Wild bees that forage from oilseed rape crops treated with insecticides known as neonicotinoids are more likely to undergo long-term population declines than bees that forage from other sources, according to the findings of an 18-year study.
A less strict approach on defining endocrine disruptors will help industries producing such substances “pollute and not pay”, the association representing Europe's water sector (EurEau) told EurActiv.com.
European Commission draft rules to identify and ultimately ban endocrine disrupters are illegal because they clash with existing pesticide and biocide regulations, Alice Bernard writes. The environmental lawyer warned that EU judges could throw out the changes to the long-awaited scientific criteria for the chemicals.
The debate over glyphosate has not been a scientific discussion but an activists’ war against ‘Big Agri’. Glyphosate is scientifically proven to be safe and should be re-authorised, writes André Heitz.
Environmental groups fear that the biodiversity bill adopted last Wednesday (20 July) will be watered down under the next French government, particularly the ban on bee-killing neonicotinoid pesticides, which has been put off until 2018. EurActiv’s partner Journal de l’Environnement reports.
Member states yesterday (11 July) backed a proposal by the European Commission to put limits on the use of the weed-killer glyphosate in the 28-nation bloc, including a ban on one co-formulant called POE-tallowamine, EurActiv.com has learned.
EurActiv.com spoke to young British farmers at the 2016 Lincolnshire Show, just before the EU referendum on 23 June. Most showed strong interest for Brexit and linked their rejection of the EU to glyphosate.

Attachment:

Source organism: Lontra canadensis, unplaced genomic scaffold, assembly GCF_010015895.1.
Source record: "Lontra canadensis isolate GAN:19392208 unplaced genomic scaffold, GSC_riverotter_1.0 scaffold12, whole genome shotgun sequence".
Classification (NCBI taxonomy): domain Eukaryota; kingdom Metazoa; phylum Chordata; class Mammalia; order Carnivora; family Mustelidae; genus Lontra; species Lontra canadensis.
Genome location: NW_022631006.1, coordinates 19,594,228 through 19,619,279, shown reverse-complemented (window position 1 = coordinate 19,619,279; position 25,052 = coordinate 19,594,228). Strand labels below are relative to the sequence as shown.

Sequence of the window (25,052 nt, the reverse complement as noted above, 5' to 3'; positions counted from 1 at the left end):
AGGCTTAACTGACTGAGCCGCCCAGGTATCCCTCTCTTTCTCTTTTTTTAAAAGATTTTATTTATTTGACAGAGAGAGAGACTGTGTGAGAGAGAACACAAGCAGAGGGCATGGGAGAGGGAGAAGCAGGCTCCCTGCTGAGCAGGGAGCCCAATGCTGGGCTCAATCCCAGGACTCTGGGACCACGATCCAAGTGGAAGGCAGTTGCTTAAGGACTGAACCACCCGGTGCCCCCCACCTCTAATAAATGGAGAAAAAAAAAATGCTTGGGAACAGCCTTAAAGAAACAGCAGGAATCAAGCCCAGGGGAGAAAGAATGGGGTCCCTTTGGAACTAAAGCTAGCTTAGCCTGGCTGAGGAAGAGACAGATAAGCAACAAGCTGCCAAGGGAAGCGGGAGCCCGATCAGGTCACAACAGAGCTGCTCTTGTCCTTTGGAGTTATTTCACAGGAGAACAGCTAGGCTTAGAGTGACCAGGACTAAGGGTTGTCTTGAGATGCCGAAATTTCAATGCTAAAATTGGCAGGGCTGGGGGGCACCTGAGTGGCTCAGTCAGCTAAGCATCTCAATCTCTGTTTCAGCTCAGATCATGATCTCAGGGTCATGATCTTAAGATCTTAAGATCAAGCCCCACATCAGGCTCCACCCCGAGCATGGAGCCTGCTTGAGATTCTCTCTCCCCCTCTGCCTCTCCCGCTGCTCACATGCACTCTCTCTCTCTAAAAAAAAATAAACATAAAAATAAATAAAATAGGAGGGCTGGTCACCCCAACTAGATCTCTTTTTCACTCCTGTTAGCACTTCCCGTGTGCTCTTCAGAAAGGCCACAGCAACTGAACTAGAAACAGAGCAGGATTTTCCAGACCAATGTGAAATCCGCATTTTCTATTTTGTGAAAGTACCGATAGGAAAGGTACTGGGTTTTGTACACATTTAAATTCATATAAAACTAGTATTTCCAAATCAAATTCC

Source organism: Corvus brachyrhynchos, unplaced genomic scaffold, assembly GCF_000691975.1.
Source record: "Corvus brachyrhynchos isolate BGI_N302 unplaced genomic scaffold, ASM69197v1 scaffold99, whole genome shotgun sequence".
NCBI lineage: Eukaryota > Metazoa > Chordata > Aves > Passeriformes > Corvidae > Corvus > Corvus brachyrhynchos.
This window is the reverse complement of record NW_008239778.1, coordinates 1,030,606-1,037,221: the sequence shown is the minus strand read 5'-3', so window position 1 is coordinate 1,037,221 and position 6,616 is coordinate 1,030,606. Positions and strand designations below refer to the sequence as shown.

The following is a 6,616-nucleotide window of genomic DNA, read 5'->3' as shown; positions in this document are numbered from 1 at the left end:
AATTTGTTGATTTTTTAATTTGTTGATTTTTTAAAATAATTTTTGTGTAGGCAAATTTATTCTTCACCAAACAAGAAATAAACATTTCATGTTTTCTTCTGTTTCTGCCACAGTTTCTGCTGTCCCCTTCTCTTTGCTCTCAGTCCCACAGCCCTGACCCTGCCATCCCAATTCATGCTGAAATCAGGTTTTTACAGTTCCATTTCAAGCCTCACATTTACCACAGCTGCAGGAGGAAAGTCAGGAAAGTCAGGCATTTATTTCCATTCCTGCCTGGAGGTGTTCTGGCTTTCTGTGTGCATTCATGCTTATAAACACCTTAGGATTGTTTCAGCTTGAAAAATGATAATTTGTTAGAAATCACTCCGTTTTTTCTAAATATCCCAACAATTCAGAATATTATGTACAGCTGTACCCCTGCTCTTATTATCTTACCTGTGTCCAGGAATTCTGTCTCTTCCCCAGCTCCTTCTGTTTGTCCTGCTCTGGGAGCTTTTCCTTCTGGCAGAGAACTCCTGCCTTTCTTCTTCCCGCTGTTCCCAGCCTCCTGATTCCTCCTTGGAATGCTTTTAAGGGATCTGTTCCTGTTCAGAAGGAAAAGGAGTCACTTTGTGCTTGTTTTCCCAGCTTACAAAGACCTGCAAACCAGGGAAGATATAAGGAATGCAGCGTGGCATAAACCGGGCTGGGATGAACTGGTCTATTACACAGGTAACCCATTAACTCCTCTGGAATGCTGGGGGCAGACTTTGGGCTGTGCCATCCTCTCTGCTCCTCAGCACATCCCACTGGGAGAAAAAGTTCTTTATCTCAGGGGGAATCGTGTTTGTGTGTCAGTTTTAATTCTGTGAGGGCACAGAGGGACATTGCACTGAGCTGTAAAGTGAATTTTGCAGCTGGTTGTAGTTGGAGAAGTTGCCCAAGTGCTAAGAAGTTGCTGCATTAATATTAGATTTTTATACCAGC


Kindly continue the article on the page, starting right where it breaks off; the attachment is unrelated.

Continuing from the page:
Ahead of the Global Alliance for Climate-Smart Agriculture's second forum, numerous associations have criticised the group, citing the prevalence of greenwashing and lack of actual positive impact on climate change. EurActiv Germany reports.
A vote on whether to extend EU-wide authorisation for the controversial weedkiller Glyphosate has exposed reluctance among member states to take a clear position on a defining issue for European agriculture.
The debate on hormone disruptors in the EU is more political than scientific. A decision to ignore the question of potency would cause needless disruption to regulators, industries and consumers, writes Christopher Borgert.
It is time for the European Commission to stop mucking about and act responsibly on glyphosate. If it grants a temporary extension it must include restrictions that minimise human exposure, writes Franziska Achterberg.
The EU’s decision to postpone the decision on the reauthorisation of the weedkiller glyphosate has been highly controversial, but nowhere is opposition to the chemical stronger than in France. EurActiv France reports.